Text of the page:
Carl Sagan writes in the final paragraph of the 345 page Cosmos, on which the major television series was based: “We are the local embodiment of a Cosmos grown to self-awareness. . . . Our loyalties are to the species and the planet. We speak for Earth.”(6) Stephen Jay Gould presents the great mysteries of life thusly, “if you wish to ask the question of the ages—why do humans exist?—a major part of the answer, touching those aspects of the issue that science can treat at all, must be: because Pikaia survived the Burgess decimation.”(7) So what is the place of religion? Edward O. Wilson answered that question in his Pulitzer prize-winning On Human Nature: “If religion, including the dogmatic secular ideologies, can be systematically analyzed and explained as a product of the brain's evolution, its power as an external source of morality will be gone forever and the solution of the second dilemma will have become a practical necessity . . . What I am suggesting, in the end, is that the evolutionary epic is probably the best myth we will ever have.”(8) In the final three paragraphs of his 614 page The Ancestor's Tale, Richard Dawkins makes equally clear his position: “My objection to supernatural beliefs is precisely that they miserably fail to do justice to the sublime grandeur of the real world. They represent a narrowing-down from reality, an impoverishment of what the real world has to offer.”(9)
These quasi-religious sentiments are not uncommon and such examples could be multiplied almost indefinitely: those scientists who think—or at least write—about the significance of evolution see it as much more than a scientific theory like gravity. Evolution (and by extension, the Big Bang theory of cosmic origins), through the eyes of William Jennings Bryan and Phillip Johnson, who opposed it, and through the eyes of the science popularizers just quoted who embrace it, is a theory with substantial cultural implications. It is not now, and has never been, a theory like gravity.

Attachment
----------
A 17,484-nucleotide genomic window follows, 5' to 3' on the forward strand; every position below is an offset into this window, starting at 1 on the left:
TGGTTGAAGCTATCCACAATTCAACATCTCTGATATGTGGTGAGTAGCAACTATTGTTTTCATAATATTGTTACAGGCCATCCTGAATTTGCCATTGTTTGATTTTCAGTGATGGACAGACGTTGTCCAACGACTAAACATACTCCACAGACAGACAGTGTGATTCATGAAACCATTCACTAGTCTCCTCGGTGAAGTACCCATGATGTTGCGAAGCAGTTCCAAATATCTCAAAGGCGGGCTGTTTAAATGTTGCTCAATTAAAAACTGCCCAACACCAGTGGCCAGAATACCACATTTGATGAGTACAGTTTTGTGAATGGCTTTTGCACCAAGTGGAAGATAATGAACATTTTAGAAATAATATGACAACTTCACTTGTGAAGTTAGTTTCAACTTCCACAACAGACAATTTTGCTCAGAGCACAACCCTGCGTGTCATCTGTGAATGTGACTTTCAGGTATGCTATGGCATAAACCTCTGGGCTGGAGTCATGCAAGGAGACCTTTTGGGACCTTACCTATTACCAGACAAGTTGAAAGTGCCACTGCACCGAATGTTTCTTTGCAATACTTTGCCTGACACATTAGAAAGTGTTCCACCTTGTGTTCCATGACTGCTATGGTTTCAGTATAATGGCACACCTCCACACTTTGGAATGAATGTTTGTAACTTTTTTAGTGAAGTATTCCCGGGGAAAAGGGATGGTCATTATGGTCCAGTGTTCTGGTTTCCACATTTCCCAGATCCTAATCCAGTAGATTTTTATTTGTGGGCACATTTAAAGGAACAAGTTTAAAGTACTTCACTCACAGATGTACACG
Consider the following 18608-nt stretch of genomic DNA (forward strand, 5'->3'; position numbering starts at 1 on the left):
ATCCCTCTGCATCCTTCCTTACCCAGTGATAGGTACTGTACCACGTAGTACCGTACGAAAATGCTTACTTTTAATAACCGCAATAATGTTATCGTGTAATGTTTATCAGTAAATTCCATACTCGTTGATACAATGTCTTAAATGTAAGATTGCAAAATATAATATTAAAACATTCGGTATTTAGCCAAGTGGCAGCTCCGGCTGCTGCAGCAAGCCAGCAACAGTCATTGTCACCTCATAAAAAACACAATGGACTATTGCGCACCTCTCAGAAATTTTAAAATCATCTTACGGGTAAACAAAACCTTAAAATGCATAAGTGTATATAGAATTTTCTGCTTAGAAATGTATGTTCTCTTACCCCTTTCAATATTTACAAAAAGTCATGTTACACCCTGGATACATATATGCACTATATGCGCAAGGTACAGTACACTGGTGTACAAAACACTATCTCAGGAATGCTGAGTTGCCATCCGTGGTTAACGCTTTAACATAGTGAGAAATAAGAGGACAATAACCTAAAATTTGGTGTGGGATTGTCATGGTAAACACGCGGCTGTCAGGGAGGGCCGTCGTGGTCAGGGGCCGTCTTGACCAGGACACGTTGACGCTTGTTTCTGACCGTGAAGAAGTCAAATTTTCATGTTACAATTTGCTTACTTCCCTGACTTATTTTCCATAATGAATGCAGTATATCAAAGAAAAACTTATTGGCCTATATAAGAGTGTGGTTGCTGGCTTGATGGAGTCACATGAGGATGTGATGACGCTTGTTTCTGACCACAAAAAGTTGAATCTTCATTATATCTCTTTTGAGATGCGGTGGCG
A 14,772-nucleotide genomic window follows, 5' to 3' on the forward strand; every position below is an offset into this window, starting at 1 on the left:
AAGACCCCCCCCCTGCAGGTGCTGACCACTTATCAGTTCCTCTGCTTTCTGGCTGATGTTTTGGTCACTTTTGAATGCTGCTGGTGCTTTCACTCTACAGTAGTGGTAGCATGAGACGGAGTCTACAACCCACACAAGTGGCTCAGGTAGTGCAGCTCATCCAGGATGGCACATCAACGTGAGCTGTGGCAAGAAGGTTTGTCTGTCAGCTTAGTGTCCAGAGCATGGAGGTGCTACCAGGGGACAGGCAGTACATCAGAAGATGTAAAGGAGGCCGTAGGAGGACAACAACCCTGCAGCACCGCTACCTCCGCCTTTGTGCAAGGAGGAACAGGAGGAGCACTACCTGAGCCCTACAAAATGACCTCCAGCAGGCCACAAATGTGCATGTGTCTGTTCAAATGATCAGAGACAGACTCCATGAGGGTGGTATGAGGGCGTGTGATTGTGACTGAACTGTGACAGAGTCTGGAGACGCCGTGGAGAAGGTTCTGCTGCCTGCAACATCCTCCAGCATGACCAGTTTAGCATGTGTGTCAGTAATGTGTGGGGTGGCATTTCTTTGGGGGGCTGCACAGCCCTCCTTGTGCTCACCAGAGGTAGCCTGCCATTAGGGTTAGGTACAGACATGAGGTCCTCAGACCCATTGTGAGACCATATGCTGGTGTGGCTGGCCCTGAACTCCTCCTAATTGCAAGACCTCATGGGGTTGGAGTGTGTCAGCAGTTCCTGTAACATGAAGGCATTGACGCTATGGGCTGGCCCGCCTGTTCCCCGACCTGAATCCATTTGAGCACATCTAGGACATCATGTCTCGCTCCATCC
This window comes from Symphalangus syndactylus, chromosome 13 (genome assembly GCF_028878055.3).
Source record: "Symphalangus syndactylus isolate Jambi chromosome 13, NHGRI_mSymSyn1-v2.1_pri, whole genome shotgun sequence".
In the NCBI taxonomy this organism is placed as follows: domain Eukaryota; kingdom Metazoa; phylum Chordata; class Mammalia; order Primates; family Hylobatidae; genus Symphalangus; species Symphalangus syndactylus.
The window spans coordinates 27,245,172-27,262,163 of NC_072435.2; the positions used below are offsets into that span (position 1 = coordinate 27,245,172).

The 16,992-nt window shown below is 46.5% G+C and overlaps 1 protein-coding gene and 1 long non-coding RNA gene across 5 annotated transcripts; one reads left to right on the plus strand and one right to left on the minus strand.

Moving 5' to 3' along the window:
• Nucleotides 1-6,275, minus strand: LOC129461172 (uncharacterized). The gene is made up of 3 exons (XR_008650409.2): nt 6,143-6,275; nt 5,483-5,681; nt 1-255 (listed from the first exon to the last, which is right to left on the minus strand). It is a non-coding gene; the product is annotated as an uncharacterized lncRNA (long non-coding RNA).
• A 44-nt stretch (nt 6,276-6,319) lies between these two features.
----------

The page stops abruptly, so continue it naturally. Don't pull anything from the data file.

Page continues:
The debates outlined by Israel in Before Scopes are not only still going on, but they need to be going on. Concerned parents who pay taxes to run public schools to which they send their children need to pay attention to what is being taught in those schools and how it will affect their children. If the Tennesseans of yesteryear were uneasy about sending their children to public schools, the Tennesseans of today feel the same way, as they pull their children out of those schools and educate them at home, or in private schools. But the problem is much larger than Tennessee. Indeed, even in Massachusetts private and home schooling is on the rise.
Moreover, the Scopes Trial, and its successors, are not merely unfortunate episodes in America's long search for a creation story, to be dismissed as aberrations. (Israel's book ably recounts the deep roots of the struggle in Tennessee.) These conflicts are windows into a profound and troubling concern that something important is lost when human beings begin to think of themselves as animals.
Karl Giberson, Eastern Nazarene College
1. Quoted in, Charles A. Israel, Before Scopes: Evangelicalism, Education, and Evolution in Tennessee, 1879-1925 (Athens: University of Georgia Press, 2004), 136.
2. Ibid., 26.
3. William Jennings Bryan, In His Image (New York: Fleming H. Revell, 1922), 88.
4. Ibid., 92.
5. Philip Johnson, Reason in the Balance: The Case Against Naturalism in Law, Science, and Education (Downers Grove, IL: Intervarsity Press, 1995), 14.
6. Carl Sagan, Cosmos (New York: Ballantine Books, 1985), 345.
7. Stephen Jay Gould, Wonderful Life: The Burgess Shale and the Nature of History (New York: Norton, 1990), 323.
8. Edward O. Wilson, On Human Nature (Cambridge, MA: Harvard University Press, 1978), 201.
9. Richard Dawkins, The Ancestor's Tale: A Pilgrimage to the Dawn of Evolution (Boston: Houghton Mifflin Company, 2004), 613-4. See also, Stephen W. Hawking, A Brief History of Time, updated and expanded tenth anniversary edition (New York: Bantam Books, 1998), 19; and Steven Weinberg, The First Three Minutes. A Modern View of the Origin of the Universe, updated edition (New York: Basic Books, 1993), 154-5.